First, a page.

Only 11 human stem cell lines are available for research, far fewer than originally estimated, the director of the National Institutes of Health (search) reports.
The finding led to a call for lifting the restriction that President Bush placed on stem cell research.
NIH Director Elias Zerhouni, writing in Friday's edition of the journal Science, says his agency is giving a high priority to research using stem cells because of the potential for treatment of diseases such as diabetes and Parkinson's.
But Zerhouni's review of the status of work supported by the NIH also shows that initial reports of more than 70 stem cell lines eligible for research were optimistic.
Donald Kennedy, editor in chief of the journal, contends in an accompanying editorial that development of new cell lines for research is necessary. "It is plainly not sound policy to retain the current restrictions on work" with human embryonic stem cells, he said.
Stem cells form very early in an embryo's development. They can develop into numerous types of cells to form organs and other parts of the body. Researchers hope to use these cells to repair damaged organs and cure diseases.
But the work is controversial because the cells are taken from days-old embryos, which then die. Opponents say this is unethical.
Sources of cells are excess embryos from fertility clinics. The American Society for Assisted Reproductive Technology (search) reported Thursday that there are 396,526 frozen embryos in storage in the United States and that 88 percent are planned for use in helping families have children in the future.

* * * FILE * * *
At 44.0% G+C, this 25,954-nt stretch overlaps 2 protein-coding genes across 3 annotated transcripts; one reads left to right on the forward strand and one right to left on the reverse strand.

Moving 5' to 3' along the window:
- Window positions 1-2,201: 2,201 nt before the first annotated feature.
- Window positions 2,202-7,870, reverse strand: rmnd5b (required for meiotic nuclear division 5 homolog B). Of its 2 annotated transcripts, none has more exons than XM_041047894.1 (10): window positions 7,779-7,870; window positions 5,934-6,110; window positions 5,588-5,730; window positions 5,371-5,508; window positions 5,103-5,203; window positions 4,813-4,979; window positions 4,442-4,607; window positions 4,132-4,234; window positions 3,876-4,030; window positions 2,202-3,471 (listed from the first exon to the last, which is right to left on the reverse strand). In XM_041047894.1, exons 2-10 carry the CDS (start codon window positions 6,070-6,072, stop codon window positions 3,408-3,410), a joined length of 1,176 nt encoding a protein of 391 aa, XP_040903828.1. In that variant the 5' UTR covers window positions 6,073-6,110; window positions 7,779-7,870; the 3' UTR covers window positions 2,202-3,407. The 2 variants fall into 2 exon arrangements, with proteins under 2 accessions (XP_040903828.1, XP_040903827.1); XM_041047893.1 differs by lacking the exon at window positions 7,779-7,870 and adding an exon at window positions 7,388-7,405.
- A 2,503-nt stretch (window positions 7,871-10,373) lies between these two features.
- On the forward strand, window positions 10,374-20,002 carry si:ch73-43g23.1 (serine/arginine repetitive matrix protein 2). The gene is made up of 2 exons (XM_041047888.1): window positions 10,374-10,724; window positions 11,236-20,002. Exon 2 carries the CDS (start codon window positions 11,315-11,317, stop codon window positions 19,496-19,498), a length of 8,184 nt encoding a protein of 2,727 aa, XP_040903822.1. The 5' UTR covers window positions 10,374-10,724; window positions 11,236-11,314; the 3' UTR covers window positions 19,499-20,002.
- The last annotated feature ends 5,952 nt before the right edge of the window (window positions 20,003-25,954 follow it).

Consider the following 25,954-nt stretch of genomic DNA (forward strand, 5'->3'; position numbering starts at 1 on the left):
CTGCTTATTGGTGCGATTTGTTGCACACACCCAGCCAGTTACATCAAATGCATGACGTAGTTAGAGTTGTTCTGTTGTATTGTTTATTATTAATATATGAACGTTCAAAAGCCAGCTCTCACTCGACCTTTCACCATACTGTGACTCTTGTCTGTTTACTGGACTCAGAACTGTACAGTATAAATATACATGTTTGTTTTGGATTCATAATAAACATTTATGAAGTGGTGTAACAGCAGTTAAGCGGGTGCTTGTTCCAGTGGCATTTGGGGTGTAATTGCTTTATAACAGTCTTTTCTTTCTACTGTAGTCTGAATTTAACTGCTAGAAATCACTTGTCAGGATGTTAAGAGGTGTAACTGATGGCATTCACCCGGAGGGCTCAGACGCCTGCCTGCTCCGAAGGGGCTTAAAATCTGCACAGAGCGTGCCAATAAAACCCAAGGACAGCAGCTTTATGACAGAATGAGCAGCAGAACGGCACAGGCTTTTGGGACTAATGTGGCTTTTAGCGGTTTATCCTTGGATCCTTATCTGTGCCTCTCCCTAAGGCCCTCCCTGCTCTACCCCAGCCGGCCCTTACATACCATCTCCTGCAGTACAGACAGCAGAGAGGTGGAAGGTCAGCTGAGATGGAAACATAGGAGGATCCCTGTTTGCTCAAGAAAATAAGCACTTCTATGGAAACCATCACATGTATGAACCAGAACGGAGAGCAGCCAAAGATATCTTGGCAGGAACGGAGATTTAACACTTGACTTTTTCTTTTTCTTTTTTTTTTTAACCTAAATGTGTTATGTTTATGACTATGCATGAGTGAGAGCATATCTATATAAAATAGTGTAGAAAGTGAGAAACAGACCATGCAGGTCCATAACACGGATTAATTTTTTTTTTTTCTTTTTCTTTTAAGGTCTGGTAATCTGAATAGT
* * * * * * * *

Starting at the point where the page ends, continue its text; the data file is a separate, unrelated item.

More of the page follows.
Obtaining stem cells for research has led to studies into the potential of cloning embryos, a process also criticized by opponents.
The president has ordered that that stem cell research can continue but scientists receiving federal funds can use only cell lines that were available on Aug. 9, 2001. The Health and Human Services Department (search) reported at the time that more than 70 cell lines -- continuously propagating cell colonies -- were available.
But Zerhouni says in his paper that many of those cell lines were in the early stages of development and were not to the point where they could be distributed for use. To overcome this, he reports, the NIH provided grants to bring the cell lines to the point where they can be used.
"As a consequence of this support, the number of cell lines available for widespread distribution has grown from a single cell line in the spring of 2002 to 11 cell lines at present," Zerhouni wrote.
Kennedy contends that new lines are needed for research because all current ones were developed in the presence of mouse cells that provided needed growth factors, and thus may be contaminated with viruses or proteins from those cells.
Human embryonic stem cells can now be grown without the mouse cells, Kennedy says, thanks to new methods developed using private funds or in other countries not subject to the U.S. restrictions.
The low number of cell lines currently available has drawn complaints from scientists that the shortage was hampering research.
"The existing restrictions are keeping advances from being realized," Dr. George Daley of the Whitehead Institute at the Massachusetts Institute of Technology told a Senate Appropriations subcommittee last fall.
Gaining access to those limited cell lines has been difficult, several researchers said. They cited costs, problems negotiating agreements with the cells' owners and restrictions imposed by governments of foreign countries, where many of the cells are located.
Zerhouni reports in his paper that the NIH has negotiated agreements with several sources of stem cells for their use in NIH programs. The deals specify that the cells be made available to other researchers under terms no more stringent that those the agency agreed to.